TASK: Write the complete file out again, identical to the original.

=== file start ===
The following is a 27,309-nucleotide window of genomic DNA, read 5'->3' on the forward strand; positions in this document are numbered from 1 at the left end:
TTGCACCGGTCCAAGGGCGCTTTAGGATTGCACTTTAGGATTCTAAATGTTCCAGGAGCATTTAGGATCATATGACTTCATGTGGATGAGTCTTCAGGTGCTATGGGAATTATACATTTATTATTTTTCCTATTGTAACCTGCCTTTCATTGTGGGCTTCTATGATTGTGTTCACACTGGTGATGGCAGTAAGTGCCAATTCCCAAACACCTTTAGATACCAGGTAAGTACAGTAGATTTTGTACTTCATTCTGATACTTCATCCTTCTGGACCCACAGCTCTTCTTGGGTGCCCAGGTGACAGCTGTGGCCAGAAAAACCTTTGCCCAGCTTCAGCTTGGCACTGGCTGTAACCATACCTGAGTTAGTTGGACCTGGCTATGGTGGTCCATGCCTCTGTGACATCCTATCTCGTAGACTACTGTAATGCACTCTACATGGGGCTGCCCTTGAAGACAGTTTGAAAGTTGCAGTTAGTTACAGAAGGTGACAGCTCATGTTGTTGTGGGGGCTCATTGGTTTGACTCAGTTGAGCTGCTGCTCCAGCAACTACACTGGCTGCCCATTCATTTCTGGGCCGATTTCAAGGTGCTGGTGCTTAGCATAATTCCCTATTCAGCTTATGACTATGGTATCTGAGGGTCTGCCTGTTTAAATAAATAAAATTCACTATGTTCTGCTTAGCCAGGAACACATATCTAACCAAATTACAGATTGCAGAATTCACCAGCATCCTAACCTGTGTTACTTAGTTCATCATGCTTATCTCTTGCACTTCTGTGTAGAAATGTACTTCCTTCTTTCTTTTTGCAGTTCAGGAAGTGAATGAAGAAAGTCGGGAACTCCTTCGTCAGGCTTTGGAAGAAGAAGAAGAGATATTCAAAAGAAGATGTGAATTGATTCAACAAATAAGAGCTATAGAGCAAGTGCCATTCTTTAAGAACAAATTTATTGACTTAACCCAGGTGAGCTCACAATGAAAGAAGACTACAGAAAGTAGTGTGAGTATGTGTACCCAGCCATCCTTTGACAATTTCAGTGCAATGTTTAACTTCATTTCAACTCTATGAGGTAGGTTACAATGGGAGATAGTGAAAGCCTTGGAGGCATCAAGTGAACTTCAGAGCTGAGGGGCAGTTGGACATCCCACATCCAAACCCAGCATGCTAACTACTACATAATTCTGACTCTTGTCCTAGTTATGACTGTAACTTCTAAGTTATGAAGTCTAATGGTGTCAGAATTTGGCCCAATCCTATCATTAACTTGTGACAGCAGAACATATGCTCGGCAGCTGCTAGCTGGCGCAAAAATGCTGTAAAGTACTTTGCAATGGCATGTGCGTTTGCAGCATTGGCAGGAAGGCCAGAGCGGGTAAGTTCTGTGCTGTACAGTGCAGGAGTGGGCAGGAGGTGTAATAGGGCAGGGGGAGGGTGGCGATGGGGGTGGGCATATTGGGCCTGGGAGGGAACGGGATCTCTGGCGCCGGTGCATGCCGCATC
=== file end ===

The following is a 27,309-nucleotide window of genomic DNA, read 5'->3' on the forward strand; positions in this document are numbered from 1 at the left end:
TTGCACCGGTCCAAGGGCGCTTTAGGATTGCACTTTAGGATTCTAAATGTTCCAGGAGCATTTAGGATCATATGACTTCATGTGGATGAGTCTTCAGGTGCTATGGGAATTATACATTTATTATTTTTCCTATTGTAACCTGCCTTTCATTGTGGGCTTCTATGATTGTGTTCACACTGGTGATGGCAGTAAGTGCCAATTCCCAAACACCTTTAGATACCAGGTAAGTACAGTAGATTTTGTACTTCATTCTGATACTTCATCCTTCTGGACCCACAGCTCTTCTTGGGTGCCCAGGTGACAGCTGTGGCCAGAAAAACCTTTGCCCAGCTTCAGCTTGGCACTGGCTGTAACCATACCTGAGTTAGTTGGACCTGGCTATGGTGGTCCATGCCTCTGTGACATCCTATCTCGTAGACTACTGTAATGCACTCTACATGGGGCTGCCCTTGAAGACAGTTTGAAAGTTGCAGTTAGTTACAGAAGGTGACAGCTCATGTTGTTGTGGGGGCTCATTGGTTTGACTCAGTTGAGCTGCTGCTCCAGCAACTACACTGGCTGCCCATTCATTTCTGGGCCGATTTCAAGGTGCTGGTGCTTAGCATAATTCCCTATTCAGCTTATGACTATGGTATCTGAGGGTCTGCCTGTTTAAATAAATAAAATTCACTATGTTCTGCTTAGCCAGGAACACATATCTAACCAAATTACAGATTGCAGAATTCACCAGCATCCTAACCTGTGTTACTTAGTTCATCATGCTTATCTCTTGCACTTCTGTGTAGAAATGTACTTCCTTCTTTCTTTTTGCAGTTCAGGAAGTGAATGAAGAAAGTCGGGAACTCCTTCGTCAGGCTTTGGAAGAAGAAGAAGAGATATTCAAAAGAAGATGTGAATTGATTCAACAAATAAGAGCTATAGAGCAAGTGCCATTCTTTAAGAACAAATTTATTGACTTAACCCAGGTGAGCTCACAATGAAAGAAGACTACAGAAAGTAGTGTGAGTATGTGTACCCAGCCATCCTTTGACAATTTCAGTGCAATGTTTAACTTCATTTCAACTCTATGAGGTAGGTTACAATGGGAGATAGTGAAAGCCTTGGAGGCATCAAGTGAACTTCAGAGCTGAGGGGCAGTTGGACATCCCACATCCAAACCCAGCATGCTAACTACTACATAATTCTGACTCTTGTCCTAGTTATGACTGTAACTTCTAAGTTATGAAGTCTAATGGTGTCAGAATTTGGCCCAATCCTATCATTAACTTGTGACAGCAGAACATATGCTCGGCAGCTGCTAGCTGGCGCAAAAATGCTGTAAAGTACTTTGCAATGGCATGTGCGTTTGCAGCATTGGCAGGAAGGCCAGAGCGGGTAAGTTCTGTGCTGTACAGTGCAGGAGTGGGCAGGAGGTGTAATAGGGCAGGGGGAGGGTGGCGATGGGGGTGGGCATATTGGGCCTGGGAGGGAACGGGATCTCTGGCGCCGGTGCATGCCGCATC